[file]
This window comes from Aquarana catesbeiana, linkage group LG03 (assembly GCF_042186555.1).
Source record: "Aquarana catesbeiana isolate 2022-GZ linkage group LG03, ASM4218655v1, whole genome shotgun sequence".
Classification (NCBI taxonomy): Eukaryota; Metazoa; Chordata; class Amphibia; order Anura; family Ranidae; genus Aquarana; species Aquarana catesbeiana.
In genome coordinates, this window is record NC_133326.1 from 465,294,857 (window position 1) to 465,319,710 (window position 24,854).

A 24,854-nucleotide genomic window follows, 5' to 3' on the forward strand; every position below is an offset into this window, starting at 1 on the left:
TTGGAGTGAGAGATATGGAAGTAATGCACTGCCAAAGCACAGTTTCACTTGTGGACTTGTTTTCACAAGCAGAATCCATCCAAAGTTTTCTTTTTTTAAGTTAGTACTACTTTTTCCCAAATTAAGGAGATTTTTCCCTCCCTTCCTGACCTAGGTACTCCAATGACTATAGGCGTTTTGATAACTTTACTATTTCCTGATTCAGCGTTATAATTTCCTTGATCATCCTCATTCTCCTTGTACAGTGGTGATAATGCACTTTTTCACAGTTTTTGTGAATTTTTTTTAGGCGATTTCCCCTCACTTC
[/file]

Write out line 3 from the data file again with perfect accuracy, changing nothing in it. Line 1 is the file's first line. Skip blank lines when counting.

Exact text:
Classification (NCBI taxonomy): Eukaryota; Metazoa; Chordata; class Amphibia; order Anura; family Ranidae; genus Aquarana; species Aquarana catesbeiana.